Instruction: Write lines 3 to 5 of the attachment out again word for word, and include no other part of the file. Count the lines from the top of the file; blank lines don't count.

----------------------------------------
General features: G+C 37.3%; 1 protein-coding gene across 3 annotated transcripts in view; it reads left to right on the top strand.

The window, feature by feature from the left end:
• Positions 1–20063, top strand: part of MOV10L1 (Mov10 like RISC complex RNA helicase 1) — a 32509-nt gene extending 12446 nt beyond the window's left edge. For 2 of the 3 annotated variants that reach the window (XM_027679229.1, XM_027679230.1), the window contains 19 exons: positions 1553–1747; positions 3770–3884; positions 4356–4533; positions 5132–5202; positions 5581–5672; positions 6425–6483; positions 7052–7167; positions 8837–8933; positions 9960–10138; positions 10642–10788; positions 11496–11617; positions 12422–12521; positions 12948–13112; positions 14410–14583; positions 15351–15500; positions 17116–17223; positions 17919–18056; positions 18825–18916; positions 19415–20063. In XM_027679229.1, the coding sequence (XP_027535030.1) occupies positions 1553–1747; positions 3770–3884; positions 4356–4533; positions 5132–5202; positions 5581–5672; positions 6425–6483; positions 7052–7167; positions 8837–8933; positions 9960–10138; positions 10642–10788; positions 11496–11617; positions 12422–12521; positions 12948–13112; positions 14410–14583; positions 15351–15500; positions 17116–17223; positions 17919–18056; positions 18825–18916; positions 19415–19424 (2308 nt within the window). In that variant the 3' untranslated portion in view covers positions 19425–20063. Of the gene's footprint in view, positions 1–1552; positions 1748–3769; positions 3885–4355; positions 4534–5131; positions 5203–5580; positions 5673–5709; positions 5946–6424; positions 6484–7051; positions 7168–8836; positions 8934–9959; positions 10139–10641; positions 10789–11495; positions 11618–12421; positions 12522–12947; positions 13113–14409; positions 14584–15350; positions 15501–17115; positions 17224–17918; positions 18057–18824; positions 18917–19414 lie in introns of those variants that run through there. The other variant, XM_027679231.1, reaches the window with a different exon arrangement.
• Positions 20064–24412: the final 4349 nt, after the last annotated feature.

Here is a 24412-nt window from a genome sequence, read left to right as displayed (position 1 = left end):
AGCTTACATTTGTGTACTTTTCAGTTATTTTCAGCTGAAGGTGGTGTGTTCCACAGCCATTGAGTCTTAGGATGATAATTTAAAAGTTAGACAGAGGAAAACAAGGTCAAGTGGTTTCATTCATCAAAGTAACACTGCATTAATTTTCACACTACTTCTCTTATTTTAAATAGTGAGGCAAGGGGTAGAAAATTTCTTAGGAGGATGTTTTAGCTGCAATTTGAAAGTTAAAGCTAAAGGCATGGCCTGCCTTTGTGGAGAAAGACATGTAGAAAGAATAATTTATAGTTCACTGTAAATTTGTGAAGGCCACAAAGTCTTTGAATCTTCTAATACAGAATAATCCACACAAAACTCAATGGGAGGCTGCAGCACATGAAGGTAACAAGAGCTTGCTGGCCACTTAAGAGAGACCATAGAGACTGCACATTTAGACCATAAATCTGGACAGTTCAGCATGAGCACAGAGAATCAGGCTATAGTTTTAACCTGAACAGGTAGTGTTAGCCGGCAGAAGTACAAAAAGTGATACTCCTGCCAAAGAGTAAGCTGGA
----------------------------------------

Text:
• Positions 1–20063, top strand: part of MOV10L1 (Mov10 like RISC complex RNA helicase 1) — a 32509-nt gene extending 12446 nt beyond the window's left edge. For 2 of the 3 annotated variants that reach the window (XM_027679229.1, XM_027679230.1), the window contains 19 exons: positions 1553–1747; positions 3770–3884; positions 4356–4533; positions 5132–5202; positions 5581–5672; positions 6425–6483; positions 7052–7167; positions 8837–8933; positions 9960–10138; positions 10642–10788; positions 11496–11617; positions 12422–12521; positions 12948–13112; positions 14410–14583; positions 15351–15500; positions 17116–17223; positions 17919–18056; positions 18825–18916; positions 19415–20063. In XM_027679229.1, the coding sequence (XP_027535030.1) occupies positions 1553–1747; positions 3770–3884; positions 4356–4533; positions 5132–5202; positions 5581–5672; positions 6425–6483; positions 7052–7167; positions 8837–8933; positions 9960–10138; positions 10642–10788; positions 11496–11617; positions 12422–12521; positions 12948–13112; positions 14410–14583; positions 15351–15500; positions 17116–17223; positions 17919–18056; positions 18825–18916; positions 19415–19424 (2308 nt within the window). In that variant the 3' untranslated portion in view covers positions 19425–20063. Of the gene's footprint in view, positions 1–1552; positions 1748–3769; positions 3885–4355; positions 4534–5131; positions 5203–5580; positions 5673–5709; positions 5946–6424; positions 6484–7051; positions 7168–8836; positions 8934–9959; positions 10139–10641; positions 10789–11495; positions 11618–12421; positions 12522–12947; positions 13113–14409; positions 14584–15350; positions 15501–17115; positions 17224–17918; positions 18057–18824; positions 18917–19414 lie in introns of those variants that run through there. The other variant, XM_027679231.1, reaches the window with a different exon arrangement.
• Positions 20064–24412: the final 4349 nt, after the last annotated feature.

Here is a 24412-nt window from a genome sequence, read left to right as displayed (position 1 = left end):